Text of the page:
Behind the lyrics of 'The Star-Spangled Banner'

By Jessie Campisi and AJ Willingham, CNN

It’s a song every American has heard countless times – and can probably recite by heart. But how much do you really know about our national anthem? Let’s take a line-by-line tour of the history and meaning behind the lyrics.

The basics

Like so many famous songs of yore, "The Star-Spangled Banner" started as a poem, called “The Defence of Fort McHenry.” It was written by Francis Scott Key in 1814 during the War of 1812. The stanzas recount the Battle of Baltimore, a days-long siege between British and American forces.

The poem was set to a tune called “The Anacreontic Song,” which was composed in the late 1700s by a man named John Stafford Smith. The song was linked to the Anacreontic Society, which was an amateur musician’s and singer’s club named after the Greek poet Anacreon.

“The Star-Spangled Banner” wasn’t actually adopted as the official anthem of the United States until 1931, though it was already popular and had already been used by several American institutions by then.

Meet the experts

Here are the experts who will help us dig into the song:

Mark Clague is an associate professor of musicology and American culture at the University of Michigan and a co-founder of the Star Spangled Music Foundation.

Marc Leepson is an American journalist and historian who has written several books, including a biography of Francis Scott Key.

Alan Taylor is a Pulitzer Prize-winning historian who specializes in the American colonial revolution and early republic.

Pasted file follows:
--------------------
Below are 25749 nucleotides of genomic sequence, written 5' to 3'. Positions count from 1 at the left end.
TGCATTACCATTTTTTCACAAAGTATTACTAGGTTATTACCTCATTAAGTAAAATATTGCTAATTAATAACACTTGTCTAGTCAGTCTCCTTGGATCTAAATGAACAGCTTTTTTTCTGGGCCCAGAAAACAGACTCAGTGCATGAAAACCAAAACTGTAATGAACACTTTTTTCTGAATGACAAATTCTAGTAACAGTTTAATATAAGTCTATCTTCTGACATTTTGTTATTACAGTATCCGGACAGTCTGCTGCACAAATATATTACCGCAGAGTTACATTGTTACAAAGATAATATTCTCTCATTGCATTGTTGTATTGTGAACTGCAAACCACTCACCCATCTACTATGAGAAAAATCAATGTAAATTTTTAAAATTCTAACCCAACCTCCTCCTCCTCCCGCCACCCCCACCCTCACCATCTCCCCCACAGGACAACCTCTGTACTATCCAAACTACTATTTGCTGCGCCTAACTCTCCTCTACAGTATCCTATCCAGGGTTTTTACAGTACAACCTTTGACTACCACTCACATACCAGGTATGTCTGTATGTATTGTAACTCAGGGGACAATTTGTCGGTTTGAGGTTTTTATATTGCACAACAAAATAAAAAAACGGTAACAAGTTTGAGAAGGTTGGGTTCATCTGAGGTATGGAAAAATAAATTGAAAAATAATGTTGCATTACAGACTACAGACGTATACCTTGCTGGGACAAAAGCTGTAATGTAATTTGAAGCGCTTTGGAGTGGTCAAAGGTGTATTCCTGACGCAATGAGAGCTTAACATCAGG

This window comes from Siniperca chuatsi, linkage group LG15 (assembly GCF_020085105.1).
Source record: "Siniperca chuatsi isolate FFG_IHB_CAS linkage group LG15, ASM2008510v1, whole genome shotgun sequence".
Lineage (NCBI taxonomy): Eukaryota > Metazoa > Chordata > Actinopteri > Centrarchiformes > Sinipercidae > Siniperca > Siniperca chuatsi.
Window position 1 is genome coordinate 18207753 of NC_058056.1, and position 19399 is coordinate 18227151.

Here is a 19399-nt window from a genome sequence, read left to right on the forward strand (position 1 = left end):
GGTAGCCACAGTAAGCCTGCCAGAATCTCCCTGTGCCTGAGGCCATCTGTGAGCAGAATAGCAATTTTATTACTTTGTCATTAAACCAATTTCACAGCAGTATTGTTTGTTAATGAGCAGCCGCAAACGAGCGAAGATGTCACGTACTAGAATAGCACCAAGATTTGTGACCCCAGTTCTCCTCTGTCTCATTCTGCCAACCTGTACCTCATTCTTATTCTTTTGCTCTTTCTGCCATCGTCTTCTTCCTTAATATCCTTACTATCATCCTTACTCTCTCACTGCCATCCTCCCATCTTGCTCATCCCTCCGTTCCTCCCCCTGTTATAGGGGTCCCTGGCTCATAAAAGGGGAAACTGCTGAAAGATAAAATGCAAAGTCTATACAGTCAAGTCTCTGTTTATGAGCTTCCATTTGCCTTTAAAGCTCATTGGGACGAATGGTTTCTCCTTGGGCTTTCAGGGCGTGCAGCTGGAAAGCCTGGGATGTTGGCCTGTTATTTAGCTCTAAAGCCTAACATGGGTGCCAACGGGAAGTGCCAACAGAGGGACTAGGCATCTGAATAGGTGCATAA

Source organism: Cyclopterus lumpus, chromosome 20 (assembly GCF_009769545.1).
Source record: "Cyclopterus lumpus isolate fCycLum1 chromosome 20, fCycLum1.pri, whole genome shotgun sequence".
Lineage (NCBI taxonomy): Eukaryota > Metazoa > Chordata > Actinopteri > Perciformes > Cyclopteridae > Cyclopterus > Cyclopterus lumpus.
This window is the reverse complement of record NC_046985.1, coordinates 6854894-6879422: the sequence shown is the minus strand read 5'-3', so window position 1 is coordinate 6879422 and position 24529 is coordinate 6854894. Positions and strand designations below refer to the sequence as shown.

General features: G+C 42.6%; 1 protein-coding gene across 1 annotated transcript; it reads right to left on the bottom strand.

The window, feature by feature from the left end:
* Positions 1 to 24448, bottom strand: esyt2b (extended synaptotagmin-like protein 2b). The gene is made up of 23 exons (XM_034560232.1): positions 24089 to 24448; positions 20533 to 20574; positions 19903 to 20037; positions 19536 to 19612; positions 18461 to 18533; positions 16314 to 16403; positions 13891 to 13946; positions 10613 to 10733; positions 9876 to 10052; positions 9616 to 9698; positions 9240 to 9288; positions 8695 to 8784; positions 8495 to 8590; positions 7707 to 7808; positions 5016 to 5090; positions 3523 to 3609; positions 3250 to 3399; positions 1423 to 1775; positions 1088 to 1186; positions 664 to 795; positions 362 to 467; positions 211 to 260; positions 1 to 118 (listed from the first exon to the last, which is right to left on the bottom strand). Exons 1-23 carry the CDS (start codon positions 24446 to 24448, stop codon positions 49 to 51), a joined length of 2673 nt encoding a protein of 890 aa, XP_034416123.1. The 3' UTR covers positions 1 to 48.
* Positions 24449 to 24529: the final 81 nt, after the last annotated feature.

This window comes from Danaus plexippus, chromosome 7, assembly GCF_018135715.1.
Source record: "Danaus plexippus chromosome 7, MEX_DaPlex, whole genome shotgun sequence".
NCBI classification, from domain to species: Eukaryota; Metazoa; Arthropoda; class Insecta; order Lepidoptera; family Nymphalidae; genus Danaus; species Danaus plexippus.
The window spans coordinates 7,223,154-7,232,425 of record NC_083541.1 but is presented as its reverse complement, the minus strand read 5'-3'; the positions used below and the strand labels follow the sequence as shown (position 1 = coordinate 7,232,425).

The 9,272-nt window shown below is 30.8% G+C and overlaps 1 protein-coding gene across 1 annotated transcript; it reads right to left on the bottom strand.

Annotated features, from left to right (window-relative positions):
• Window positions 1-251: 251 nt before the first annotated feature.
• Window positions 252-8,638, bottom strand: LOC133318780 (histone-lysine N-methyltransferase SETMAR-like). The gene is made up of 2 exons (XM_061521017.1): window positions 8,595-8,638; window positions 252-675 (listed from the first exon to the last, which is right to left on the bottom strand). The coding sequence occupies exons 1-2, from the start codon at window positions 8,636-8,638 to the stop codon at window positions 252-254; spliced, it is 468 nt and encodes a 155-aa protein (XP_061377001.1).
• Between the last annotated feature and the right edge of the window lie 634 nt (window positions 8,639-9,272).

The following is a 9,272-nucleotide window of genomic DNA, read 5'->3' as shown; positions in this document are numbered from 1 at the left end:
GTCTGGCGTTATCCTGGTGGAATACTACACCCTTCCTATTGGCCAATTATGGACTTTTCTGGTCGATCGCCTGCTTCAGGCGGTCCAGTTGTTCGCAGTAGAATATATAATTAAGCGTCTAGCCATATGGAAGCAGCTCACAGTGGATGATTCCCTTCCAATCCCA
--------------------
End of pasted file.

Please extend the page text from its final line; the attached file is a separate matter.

The song

Select a highlighted lyric to learn more.

O say can you see, by the dawn’s early light,
Clague: Instead of being spelled “oh,” this is the vocative case. It’s the biggest typo that one sees in any recitation of the lyrics.
On the night of September 13, 1814, Key witnessed part of the Battle of Baltimore from aboard a British war ship, where he was being held as a strategic prisoner. The next morning, he looked out and saw the flag rising above Fort McHenry, which moved him to write the poem.

Clague: He can’t see it without light, and “dawn” and “light” become symbols – a sense of beaconing and lightness – of hope, goodness and optimism. The energy of the new nation is already being foreshadowed.
What so proudly we hail’d at the twilight’s last gleaming,
Whose broad stripes and bright stars through the perilous fight
The flag he saw wasn’t the flag we saw. It wasn’t until 1818 that Congress decided the flag would have 13 stripes and an additional star for each new state.

Clague: One interesting thing is the flag that Key’s looking at – this flag had 15 stripes and 15 stars.
O’er the ramparts we watch’d were so gallantly streaming?
And the rocket’s red glare, the bombs bursting in air,
Clague: “Rocket” refers to the new Congreve rockets on the brand-new British bomb ships. They’re the most sophisticated naval weapons on the planet at the time.
Gave proof through the night that our flag was still there,
This is the most important line of the poem, and a climactic line in the song.

Leepson: This is self-evident. It’s the crux of the whole song. They didn’t know until they saw the flag that we’d won, so this is the genesis of the poem.
O say does that star-spangled banner yet wave
O’er the land of the free and the home of the brave?
Leepson: It’s interesting that it’s a question. It’s rhetorical, and it’s part of poetic construction to end the verse with a question.

On the shore dimly seen through the mists of the deep
Where the foe’s haughty host in dread silence reposes,
Leepson: The “haughty host” is a derogatory description of the British.
What is that which the breeze, o’er the towering steep,
As it fitfully blows, half conceals, half discloses?
Leepson: This is about the flag and its movement, standing over Fort McHenry and blowing in the wind. Key is leading up to the fact that the flag was there before the bombing.
Now it catches the gleam of the morning’s first beam,
In full glory reflected now shines in the stream,
’Tis the star-spangled banner - O long may it wave
O’er the land of the free and the home of the brave!
You’ll notice the punctuation of the last line changes – and that’s important.